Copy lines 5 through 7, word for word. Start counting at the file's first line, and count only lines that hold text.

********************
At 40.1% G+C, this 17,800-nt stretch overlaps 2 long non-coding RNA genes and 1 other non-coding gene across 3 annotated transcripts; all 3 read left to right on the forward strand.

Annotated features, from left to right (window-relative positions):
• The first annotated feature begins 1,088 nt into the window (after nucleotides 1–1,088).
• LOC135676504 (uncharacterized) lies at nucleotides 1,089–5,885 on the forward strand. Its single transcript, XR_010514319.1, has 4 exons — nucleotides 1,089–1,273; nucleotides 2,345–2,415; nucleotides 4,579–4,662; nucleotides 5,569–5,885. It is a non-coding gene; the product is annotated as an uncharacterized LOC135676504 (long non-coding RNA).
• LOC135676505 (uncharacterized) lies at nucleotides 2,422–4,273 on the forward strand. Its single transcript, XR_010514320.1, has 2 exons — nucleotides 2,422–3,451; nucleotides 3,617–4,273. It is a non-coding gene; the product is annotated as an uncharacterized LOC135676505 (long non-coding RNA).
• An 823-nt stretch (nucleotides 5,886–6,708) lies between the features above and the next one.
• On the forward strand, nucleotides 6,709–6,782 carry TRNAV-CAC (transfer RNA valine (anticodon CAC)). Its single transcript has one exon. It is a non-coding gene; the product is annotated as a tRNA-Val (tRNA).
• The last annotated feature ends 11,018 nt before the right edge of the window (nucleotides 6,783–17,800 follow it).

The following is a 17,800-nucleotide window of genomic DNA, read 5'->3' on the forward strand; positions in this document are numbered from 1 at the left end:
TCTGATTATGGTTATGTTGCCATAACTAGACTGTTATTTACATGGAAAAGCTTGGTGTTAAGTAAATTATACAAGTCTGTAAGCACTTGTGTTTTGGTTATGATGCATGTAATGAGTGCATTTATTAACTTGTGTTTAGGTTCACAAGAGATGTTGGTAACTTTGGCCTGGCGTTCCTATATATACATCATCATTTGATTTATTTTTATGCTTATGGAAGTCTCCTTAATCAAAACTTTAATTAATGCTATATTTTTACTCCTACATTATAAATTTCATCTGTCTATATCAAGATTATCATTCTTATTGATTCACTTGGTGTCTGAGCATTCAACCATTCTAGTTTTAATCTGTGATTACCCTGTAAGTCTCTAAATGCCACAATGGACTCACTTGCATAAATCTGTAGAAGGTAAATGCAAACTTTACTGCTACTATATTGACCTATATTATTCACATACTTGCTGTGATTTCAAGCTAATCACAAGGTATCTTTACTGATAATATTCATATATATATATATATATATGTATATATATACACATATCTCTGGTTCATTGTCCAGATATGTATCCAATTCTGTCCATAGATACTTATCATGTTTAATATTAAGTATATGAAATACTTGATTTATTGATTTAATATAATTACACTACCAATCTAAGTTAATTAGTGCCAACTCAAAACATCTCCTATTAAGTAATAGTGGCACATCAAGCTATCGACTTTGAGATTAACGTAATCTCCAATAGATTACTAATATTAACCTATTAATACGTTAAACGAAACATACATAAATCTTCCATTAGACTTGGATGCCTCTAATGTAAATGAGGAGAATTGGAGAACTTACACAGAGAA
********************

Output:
• LOC135676505 (uncharacterized) lies at nucleotides 2,422–4,273 on the forward strand. Its single transcript, XR_010514320.1, has 2 exons — nucleotides 2,422–3,451; nucleotides 3,617–4,273. It is a non-coding gene; the product is annotated as an uncharacterized LOC135676505 (long non-coding RNA).
• An 823-nt stretch (nucleotides 5,886–6,708) lies between the features above and the next one.
• On the forward strand, nucleotides 6,709–6,782 carry TRNAV-CAC (transfer RNA valine (anticodon CAC)). Its single transcript has one exon. It is a non-coding gene; the product is annotated as a tRNA-Val (tRNA).